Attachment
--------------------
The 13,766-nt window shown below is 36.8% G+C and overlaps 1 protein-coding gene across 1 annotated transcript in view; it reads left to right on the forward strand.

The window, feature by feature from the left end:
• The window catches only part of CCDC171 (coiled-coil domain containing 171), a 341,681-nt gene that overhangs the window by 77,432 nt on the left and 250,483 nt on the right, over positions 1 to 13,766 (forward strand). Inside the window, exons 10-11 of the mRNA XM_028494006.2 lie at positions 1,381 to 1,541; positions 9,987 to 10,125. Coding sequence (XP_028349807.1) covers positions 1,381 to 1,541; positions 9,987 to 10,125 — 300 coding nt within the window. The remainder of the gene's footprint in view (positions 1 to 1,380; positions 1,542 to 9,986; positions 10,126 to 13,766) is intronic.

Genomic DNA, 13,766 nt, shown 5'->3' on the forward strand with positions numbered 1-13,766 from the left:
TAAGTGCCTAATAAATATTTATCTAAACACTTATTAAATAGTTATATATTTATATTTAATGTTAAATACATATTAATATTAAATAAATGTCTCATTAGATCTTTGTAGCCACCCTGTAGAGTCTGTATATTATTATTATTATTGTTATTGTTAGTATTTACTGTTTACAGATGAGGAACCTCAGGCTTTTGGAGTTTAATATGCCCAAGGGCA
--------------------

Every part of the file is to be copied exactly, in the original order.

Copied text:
The 13,766-nt window shown below is 36.8% G+C and overlaps 1 protein-coding gene across 1 annotated transcript in view; it reads left to right on the forward strand.

The window, feature by feature from the left end:
• The window catches only part of CCDC171 (coiled-coil domain containing 171), a 341,681-nt gene that overhangs the window by 77,432 nt on the left and 250,483 nt on the right, over positions 1 to 13,766 (forward strand). Inside the window, exons 10-11 of the mRNA XM_028494006.2 lie at positions 1,381 to 1,541; positions 9,987 to 10,125. Coding sequence (XP_028349807.1) covers positions 1,381 to 1,541; positions 9,987 to 10,125 — 300 coding nt within the window. The remainder of the gene's footprint in view (positions 1 to 1,380; positions 1,542 to 9,986; positions 10,126 to 13,766) is intronic.

Genomic DNA, 13,766 nt, shown 5'->3' on the forward strand with positions numbered 1-13,766 from the left:
TAAGTGCCTAATAAATATTTATCTAAACACTTATTAAATAGTTATATATTTATATTTAATGTTAAATACATATTAATATTAAATAAATGTCTCATTAGATCTTTGTAGCCACCCTGTAGAGTCTGTATATTATTATTATTATTGTTATTGTTAGTATTTACTGTTTACAGATGAGGAACCTCAGGCTTTTGGAGTTTAATATGCCCAAGGGCA